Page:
According to a recent survey in the Daily Mail, more than 50 percent of headhunters say women shouldn't take any maternity leave if they don't want their careers to suffer.
Outrageous and unfair? Yes, but what's even more shocking is the growing number of women who follow this advice and take barely there breaks after birth.
The New York Daily News used British woman, Zoe Brown, as an example of this trend. Just one hour -- ONE HOUR -- after giving birth, Brown was returning emails to clients when her now 1-year-old child was born.
She's pregnant again with her fifth child and doesn't plan to take any time off this time either.
Slow down, superwoman, please!
I'm not really one to point fingers as I was back at work just two weeks after giving birth to my daughter (now 20 months). But I work from home and was up at all hours anyway ... or so I told myself.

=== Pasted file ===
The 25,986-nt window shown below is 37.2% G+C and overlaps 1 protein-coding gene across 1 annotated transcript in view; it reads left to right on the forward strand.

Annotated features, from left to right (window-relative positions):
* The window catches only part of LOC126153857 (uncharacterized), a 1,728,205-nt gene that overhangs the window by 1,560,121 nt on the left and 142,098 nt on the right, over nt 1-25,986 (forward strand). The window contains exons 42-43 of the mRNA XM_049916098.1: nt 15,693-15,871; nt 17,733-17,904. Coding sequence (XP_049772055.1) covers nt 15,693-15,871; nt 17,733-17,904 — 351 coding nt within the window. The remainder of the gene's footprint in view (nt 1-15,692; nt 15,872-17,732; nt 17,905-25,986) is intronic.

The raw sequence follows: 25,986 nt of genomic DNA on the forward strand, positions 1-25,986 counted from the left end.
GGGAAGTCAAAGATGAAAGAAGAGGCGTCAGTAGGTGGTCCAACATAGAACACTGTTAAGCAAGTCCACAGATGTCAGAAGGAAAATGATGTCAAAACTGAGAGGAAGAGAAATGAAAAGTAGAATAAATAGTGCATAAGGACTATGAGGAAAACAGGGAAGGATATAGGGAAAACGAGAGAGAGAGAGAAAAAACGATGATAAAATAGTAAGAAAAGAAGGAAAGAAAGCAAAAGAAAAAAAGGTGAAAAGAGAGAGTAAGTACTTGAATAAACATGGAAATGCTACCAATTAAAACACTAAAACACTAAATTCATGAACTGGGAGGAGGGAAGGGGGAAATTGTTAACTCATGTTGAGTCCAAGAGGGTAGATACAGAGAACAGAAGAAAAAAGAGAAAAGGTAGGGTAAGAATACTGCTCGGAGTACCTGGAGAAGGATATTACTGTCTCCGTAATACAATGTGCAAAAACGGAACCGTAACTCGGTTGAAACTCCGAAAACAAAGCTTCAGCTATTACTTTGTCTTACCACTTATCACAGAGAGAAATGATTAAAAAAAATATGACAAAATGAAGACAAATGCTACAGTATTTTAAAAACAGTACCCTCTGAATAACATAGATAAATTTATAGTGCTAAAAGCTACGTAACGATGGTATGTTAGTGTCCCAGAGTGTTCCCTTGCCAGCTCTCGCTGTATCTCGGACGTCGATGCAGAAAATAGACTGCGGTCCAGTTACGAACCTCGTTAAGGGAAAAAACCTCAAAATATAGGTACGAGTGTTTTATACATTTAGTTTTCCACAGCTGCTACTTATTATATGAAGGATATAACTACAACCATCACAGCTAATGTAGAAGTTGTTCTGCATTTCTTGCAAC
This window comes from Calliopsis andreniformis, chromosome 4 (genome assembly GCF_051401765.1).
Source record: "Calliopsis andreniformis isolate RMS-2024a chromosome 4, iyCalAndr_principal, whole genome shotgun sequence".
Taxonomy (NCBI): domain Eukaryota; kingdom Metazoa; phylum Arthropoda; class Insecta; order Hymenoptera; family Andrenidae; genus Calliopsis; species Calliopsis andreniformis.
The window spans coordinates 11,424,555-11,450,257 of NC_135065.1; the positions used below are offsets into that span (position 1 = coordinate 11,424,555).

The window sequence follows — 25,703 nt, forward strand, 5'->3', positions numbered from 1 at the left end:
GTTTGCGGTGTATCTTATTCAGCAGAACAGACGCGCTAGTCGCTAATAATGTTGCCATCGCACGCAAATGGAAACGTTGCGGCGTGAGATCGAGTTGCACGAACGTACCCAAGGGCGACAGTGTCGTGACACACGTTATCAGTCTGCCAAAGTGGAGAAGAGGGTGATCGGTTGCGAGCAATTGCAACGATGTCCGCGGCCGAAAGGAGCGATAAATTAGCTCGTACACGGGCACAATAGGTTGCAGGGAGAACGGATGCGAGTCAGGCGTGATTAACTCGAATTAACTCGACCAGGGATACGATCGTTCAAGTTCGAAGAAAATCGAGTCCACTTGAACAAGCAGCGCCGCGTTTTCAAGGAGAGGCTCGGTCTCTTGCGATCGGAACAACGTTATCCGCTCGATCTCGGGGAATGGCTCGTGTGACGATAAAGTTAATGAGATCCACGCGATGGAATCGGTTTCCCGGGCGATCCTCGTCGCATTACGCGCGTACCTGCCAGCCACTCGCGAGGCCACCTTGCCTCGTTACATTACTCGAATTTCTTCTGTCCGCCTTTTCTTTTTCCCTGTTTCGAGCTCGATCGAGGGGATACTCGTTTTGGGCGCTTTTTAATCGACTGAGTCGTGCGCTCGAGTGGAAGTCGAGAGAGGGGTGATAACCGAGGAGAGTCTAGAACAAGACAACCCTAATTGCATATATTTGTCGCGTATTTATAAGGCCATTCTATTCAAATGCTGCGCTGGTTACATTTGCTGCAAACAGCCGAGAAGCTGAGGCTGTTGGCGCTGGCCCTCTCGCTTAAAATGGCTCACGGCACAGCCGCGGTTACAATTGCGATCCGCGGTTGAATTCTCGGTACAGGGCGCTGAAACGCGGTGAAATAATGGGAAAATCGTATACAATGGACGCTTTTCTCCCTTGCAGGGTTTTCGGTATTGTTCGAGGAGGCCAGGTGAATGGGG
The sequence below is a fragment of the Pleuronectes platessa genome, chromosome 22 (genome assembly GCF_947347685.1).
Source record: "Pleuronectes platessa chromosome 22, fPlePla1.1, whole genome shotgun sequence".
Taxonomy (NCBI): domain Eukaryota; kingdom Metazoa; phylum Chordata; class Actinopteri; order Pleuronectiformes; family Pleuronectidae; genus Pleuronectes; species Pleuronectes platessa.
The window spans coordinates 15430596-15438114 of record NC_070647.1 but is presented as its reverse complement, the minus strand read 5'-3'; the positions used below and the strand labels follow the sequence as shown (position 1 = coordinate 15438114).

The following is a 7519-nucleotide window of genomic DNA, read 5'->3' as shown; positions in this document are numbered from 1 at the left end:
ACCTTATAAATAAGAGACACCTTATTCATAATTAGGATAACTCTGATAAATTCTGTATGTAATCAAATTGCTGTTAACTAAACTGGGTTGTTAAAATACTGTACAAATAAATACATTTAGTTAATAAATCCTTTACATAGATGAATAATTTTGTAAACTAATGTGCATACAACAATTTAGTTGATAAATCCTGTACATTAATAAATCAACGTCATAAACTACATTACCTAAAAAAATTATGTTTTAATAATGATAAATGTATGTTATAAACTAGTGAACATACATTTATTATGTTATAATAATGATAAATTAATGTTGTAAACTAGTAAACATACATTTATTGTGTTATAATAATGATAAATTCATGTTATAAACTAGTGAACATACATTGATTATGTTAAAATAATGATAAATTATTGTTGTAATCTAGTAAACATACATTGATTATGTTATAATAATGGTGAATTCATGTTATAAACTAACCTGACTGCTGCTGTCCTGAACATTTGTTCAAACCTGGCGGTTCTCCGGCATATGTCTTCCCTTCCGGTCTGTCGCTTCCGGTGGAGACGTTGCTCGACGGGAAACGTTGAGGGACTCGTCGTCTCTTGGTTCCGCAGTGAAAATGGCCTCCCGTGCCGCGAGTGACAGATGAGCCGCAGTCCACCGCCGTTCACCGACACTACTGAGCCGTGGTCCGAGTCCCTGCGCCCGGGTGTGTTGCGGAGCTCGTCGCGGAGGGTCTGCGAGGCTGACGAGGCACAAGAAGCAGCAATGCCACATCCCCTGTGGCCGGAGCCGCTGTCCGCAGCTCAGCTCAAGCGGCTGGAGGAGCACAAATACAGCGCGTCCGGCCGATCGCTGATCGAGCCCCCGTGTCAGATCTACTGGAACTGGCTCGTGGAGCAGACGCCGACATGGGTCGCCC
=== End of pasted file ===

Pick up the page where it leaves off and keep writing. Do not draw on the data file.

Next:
Looking back, I wouldn't do it again, because I think women like Brown and I are ruining it for other women ... and ourselves.
Giving birth takes a physical toll no matter how wonderful your experience. And that time for healing and bonding and full-focused nurturing should be embraced and enjoyed for as long as you can stretch it -- not rushed through to get to the next thing. There will always be another client to chase, but that time with your baby can never be recaptured.
And if employers repeatedly see women not using maternity leave, they may start to rethink if women really need as much time off after giving birth. They may start to wonder if those who take the maximum time off aren't less committed to careers than others who rush back in post-baby.
For financial reasons, some women may not have a choice about taking an extended maternity leave. But for those who can, we really should -- for ourselves, for our babies, and for all the other women who go after us bringing beautiful lives into the world.
How long of a maternity leave did you take with your babies?
Image via AshBayGrammy